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Family saw swastikas all over neighborhood sidewalks, so they covered them with chalk art

When these parents and their daughter saw swastikas in her neighborhood, they had an idea.

Taylor Coffman knows a lot about making the best of a bad situation. It’s why recently, when faced with the hostile images of swastikas drawn on the walls and sidewalks of her neighborhood, the 43-year-old reached for the chalk.

“It was a lot, maybe a dozen swastikas just scrawled with marker all the way to our street,” Coffman recalls to of the symbol, which has become widely recognized for its association with Nazi ideology and antisemitism.

Coffman and her 39-year-old husband, Zachary Lupetin, spotted the graffiti last week during their routine weekend stroll from the farmer’s market in Santa Monica, California, with their 2-year-old daughter, July.

Taylor Coffman
Zachary Lupetin, Taylor Coffman and their daughter.Courtesy Taylor Coffman

“It was just so many, and I remember just feeling deeply disturbed,” Coffman recalls, adding that she decided to take action by reporting the hate symbols to the police.Unfortunately, when she checked the following day, the hateful symbols remained untouched.

“I just wanted to do something about it,” she says, recalling the moment she found a solution while watching her daughter joyfully playing with chalk outside their home.

“She makes hearts and flowers and butterflies with hearts all the time on the sidewalk right in front of our house. I was like, ‘Let’s go and color over the marks with chalk.’”

Determined to spread messages of love and positivity, Coffman and Lupetin took July to trace back their steps and cover the swastikas.

One by one, Coffman and July drew over the symbols’ crude lines. The two meticulously covered the graffiti with colors and flowers and wrote messages of joy and encouragement like “Love Lives Here.” Coffman was determined to spare others from the discomfort she felt the day before when encountering the symbols.Meanwhile, Lupetin captured their efforts on his phone, eager to share the beauty of his wife and daughter’s actions with others.

“I just felt proud,” he says. “When you’re married, and you come from very different backgrounds, sometimes, you know, you don’t agree on everything, but I think we definitely feel like this was the right thing to do. And I think it’s nice that people have been lifted up a little bit by it.”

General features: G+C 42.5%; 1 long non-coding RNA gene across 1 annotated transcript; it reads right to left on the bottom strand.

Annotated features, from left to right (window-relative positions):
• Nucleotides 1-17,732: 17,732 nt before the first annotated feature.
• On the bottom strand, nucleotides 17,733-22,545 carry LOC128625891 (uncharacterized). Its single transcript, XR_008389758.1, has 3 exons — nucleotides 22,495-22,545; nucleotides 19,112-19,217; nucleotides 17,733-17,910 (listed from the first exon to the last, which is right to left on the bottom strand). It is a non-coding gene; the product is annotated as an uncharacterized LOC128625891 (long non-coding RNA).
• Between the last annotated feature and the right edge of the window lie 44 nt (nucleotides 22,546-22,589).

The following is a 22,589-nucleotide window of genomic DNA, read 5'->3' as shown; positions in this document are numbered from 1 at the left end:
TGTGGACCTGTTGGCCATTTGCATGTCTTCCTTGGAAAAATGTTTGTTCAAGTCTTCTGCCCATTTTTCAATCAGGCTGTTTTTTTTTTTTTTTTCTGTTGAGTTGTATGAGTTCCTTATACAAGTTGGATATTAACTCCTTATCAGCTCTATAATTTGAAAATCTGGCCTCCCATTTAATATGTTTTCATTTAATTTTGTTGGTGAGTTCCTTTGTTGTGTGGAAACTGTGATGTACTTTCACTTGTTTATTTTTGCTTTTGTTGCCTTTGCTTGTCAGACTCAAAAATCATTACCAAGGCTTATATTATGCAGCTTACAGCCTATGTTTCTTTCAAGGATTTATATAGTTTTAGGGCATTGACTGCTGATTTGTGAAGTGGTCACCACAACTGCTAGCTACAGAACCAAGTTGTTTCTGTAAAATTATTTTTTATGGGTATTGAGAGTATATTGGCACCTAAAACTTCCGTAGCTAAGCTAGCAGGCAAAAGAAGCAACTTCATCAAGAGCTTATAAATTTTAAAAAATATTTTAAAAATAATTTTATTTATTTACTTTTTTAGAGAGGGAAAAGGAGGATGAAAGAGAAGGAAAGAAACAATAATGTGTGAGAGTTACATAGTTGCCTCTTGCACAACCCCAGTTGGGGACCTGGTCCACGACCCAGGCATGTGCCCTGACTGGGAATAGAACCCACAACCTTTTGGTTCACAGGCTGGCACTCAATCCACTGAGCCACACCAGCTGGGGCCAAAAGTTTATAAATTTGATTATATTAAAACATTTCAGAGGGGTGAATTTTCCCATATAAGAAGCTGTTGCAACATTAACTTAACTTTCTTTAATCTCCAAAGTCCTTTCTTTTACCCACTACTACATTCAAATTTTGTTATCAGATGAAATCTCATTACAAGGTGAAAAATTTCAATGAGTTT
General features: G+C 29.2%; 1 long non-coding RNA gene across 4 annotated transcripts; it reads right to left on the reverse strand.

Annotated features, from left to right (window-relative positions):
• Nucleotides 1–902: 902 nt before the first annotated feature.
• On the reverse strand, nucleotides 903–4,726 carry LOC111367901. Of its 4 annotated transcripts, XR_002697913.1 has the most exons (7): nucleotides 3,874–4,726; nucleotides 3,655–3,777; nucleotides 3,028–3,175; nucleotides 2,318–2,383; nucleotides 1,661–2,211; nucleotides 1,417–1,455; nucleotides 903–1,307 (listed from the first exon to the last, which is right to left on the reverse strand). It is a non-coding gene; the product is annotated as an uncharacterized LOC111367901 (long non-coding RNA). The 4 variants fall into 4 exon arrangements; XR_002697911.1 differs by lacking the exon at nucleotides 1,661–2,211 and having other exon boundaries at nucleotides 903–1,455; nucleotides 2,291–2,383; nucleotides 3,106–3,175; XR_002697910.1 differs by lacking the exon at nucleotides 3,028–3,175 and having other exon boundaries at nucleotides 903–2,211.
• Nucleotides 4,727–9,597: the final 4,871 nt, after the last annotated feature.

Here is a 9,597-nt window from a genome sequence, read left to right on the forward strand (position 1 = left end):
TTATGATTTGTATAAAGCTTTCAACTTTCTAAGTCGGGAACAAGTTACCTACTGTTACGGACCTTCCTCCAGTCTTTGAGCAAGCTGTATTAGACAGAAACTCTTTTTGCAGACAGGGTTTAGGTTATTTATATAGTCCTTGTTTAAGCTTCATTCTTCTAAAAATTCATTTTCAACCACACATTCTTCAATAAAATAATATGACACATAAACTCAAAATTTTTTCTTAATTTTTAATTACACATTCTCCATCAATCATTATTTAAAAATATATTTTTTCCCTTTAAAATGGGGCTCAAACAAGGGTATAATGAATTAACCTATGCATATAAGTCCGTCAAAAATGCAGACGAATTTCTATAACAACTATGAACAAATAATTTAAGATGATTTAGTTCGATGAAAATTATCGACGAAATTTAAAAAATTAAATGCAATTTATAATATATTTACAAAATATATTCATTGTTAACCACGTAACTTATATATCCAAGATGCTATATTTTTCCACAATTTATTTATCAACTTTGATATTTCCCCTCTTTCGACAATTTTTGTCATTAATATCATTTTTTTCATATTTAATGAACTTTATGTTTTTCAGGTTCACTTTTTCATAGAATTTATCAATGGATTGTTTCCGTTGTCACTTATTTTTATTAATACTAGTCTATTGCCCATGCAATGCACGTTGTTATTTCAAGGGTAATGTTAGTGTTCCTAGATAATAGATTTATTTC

Taylor Coffman
Taylor Coffman with her daughter.Courtesy Taylor Coffman

On April 7, Lupetin uploaded the video on TikTok. Almost within a week, the video had received nearly 500 thousand views and 1,500 of comments.

One user commented, “This is the picture of being the change you want to see in the world.”

Taylor Koffman
The family of three covered swastikas in their neighborhood with chalk art.Courtesy Taylor Coffman

Lupetin wasn’t at all surprised by his wife’s act of redefining the story. According to Lupetin, Coffman’s determination has helped their family endure difficult circumstances in the past.In 2022, shortly after giving birth to her daughter, Coffman was diagnosed with Atypical Hemolytic Uremic Syndrome (aHUS). According to the National Organization for Rare Disorders, the rare disease causes tiny blood clots to form in the body’s small blood vessels, resulting from a blend of genetic and environmental factors. 

Taylor experienced organ failure in her heart and kidneys, along with blood clots in all her major organs. She battled severe sepsis and toxic shock.

“I think my life’s work is making lemons into lemonade,” she explains. “I had a very, very terrible rare disease, and I often say, ‘I didn’t come back to life to ‘dot, dot dot.’”

When it came to the swastikas, she says her mantra became, “I didn’t come back to life to live someone just like spread hate in my neighborhood like this.”

Coffman and Lupetin both hope that their recent efforts with their daughter will remind people of the world they ought to be able to live in.

“Imagine a world where every time you saw an act of hate, you matched it up with an act of love in your own community with your own family or, you know, even a chalk drawing outside your house,” Coffman says. “Imagine that world. I stayed alive to live in that world.”